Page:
Disney Pixar's new "emotion" picture, Inside Out is not only another endearing creative masterpiece, it also teaches us some important lessons on the nature of our emotions.
It turns out that our unique tapestry of emotional responses -- whether
joy, anger, curiosity, disgust, surprise, sadness, fear, shame or guilt -- all serve a distinctive purpose. Even though we might like to eliminate unfavorable emotions, they serve an important role.
The American Psychological Association defines emotion as a "complex feeling state", impacting nearly all facets of our lives. Our responses are influenced by what we perceive to be "personally significant". We experience emotions in a wide variety of ways, according to what stage of life we are in, our unique temperament, and how we view ourselves- and the situations we find ourselves in.
Inside Out, while appealing largely to a younger audience, offers sound wisdom we can apply to make sense of our emotions-both at work and at home:
1. Feelings add color to our lives. Life would be boring if our emotions were flat lined. We'd lack passion and zest. The wide range of emotions we are capable of experiencing contribute to our human experience and essence -- our personality, mood, behavior and motivation. Yes, emotions can be raw, messy and visceral -- but they can also be profound, beautiful, and comforting. They all add dimension and flavor.
2. We don't always have to think positive. It's unrealistic to think that we are always going to put an instant positive spin on things. Very often, we may need to buy time to regroup and work through complex emotions. Our tendency to want a quick fix can help us look for solutions, but it can also be a trap that makes us fight ourselves when we think we "should" have already gotten past something and instead find ourselves needing time to regroup and put the pieces together.
3. Emotional contrasts are important. When we've experienced difficult emotions, it can help us appreciate the good moments all the more. If we never had to endure rainy days and seasons, we'd have less appreciation for sunny ones once they arrive. In a similar way, it's what makes us enjoy a break after a long and intensive work period.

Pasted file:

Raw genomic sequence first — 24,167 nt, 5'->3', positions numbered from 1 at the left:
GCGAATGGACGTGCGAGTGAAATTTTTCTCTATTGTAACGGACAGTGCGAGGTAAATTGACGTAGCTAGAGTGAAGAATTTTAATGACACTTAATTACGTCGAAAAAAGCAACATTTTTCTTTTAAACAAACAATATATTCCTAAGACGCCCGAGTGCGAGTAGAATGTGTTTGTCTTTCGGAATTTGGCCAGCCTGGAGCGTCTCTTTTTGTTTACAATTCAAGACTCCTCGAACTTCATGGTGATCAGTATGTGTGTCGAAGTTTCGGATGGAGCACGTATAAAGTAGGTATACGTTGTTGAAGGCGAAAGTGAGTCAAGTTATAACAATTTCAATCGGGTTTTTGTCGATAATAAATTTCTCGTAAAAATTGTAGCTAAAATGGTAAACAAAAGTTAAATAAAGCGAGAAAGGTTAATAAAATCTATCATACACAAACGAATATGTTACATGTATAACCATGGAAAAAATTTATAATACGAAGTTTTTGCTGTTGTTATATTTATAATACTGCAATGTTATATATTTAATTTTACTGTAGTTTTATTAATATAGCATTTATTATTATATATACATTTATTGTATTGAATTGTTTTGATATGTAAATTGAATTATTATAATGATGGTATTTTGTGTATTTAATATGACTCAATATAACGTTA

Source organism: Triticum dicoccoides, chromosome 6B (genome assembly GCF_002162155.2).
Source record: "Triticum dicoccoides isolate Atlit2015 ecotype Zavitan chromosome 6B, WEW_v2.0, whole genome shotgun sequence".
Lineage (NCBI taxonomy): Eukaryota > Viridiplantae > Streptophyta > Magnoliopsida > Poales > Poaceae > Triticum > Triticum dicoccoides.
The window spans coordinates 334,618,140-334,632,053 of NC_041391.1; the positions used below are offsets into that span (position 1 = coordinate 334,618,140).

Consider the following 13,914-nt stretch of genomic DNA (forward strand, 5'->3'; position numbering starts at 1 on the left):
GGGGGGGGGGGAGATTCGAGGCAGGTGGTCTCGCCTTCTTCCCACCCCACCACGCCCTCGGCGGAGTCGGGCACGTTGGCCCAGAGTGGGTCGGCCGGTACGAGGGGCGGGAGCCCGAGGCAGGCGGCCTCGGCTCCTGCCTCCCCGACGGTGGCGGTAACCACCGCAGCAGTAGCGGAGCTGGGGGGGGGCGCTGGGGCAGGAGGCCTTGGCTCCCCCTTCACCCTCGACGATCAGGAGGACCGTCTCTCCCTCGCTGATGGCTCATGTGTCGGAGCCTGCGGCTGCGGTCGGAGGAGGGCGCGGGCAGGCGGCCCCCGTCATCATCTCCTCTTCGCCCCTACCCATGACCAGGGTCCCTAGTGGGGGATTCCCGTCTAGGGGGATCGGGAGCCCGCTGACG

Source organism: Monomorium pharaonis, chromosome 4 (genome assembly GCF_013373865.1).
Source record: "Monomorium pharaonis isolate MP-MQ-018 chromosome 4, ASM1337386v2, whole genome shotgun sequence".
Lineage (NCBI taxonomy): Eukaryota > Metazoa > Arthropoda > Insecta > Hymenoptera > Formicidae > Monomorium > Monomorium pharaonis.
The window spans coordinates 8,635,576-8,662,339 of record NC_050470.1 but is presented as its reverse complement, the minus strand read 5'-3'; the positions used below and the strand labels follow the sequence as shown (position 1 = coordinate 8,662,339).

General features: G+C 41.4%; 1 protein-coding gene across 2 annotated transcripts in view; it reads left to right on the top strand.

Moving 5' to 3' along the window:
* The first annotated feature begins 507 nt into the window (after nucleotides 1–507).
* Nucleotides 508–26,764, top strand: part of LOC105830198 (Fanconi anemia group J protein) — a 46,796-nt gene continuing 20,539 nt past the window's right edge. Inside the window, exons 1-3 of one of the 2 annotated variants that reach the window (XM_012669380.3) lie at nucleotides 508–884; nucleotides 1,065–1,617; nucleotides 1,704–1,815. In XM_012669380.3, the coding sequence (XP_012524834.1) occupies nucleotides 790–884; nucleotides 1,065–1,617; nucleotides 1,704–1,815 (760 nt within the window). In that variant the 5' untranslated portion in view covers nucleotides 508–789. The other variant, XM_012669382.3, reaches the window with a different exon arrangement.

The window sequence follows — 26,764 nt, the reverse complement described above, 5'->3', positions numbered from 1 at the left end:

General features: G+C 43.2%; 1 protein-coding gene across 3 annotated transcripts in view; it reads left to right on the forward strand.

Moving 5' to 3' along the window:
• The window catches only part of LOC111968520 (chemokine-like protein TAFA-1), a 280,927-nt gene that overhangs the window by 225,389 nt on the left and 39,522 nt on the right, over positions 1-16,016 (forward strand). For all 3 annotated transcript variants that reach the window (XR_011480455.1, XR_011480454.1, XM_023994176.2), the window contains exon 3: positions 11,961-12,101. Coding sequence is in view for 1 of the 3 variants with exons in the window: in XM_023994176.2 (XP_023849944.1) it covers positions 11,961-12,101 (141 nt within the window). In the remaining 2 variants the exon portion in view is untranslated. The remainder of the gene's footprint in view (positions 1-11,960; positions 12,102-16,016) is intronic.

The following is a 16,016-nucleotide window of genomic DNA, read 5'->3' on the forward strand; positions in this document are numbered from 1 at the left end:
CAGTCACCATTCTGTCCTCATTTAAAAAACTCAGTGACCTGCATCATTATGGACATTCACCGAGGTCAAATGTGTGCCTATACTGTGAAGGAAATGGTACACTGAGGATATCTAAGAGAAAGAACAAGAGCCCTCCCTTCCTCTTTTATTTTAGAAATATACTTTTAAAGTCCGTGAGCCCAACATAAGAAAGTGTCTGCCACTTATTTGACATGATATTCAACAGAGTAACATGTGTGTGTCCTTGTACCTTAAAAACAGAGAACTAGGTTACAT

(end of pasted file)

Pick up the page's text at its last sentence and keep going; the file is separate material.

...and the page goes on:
4. Emotional states aren't permanent. Even though we might think we're forever stuck -- feeling states, like weather patterns, are temporary. The winds of change are inevitable. Knowing this can help us learn to appreciate and anchor down the positive moments and ride out the ones that clobber us and bring us to our knees.
5. Difficult emotions can protect us. If given the choice to completely squash feelings like sadness, rage and disgust, our first tendency might be to instantly jump at the chance. This could be detrimental, since our emotions provide us with all sorts of important information. Our fears or apprehensions often serve us well and prevent us from living with reckless abandon.
6. Emotions reflect our deeper values and desires. Feelings reflect what we care about. In the film, Riley, the main character, grappled with difficult emotions associated with her family moving across the country. Her happy memories of childhood were hard to let go of, bringing about great sorrow and frustration. When we're immersed in sadness or anger during life's changes, it reflects our desire for closeness, connection, and contentment.
7. All emotions can be catalysts towards growth. When we meet a goal or experience success, the energy propels us to keep striving. When we make a mistake, or have setbacks, even though it can be a tough pill to swallow, the emotions generated can prompt us to take action towards improvement.
Inside Out provides a poignant reminder that when our emotional responses are strong in one area-whether joy or sorrow, we can't magically switch gears. We also learn that these emotions are intricately connected, and you can't have one without the other.
We are inevitably going to have powerful responses to our life circumstances. It takes time and effort to sort out our complex emotions and come to terms with change, loss and stressors. We can't force ourselves to feel a certain way at a given moment, but knowing this can help us remember to make the joyful moments count and recognize that the more unsettling ones can also be useful.
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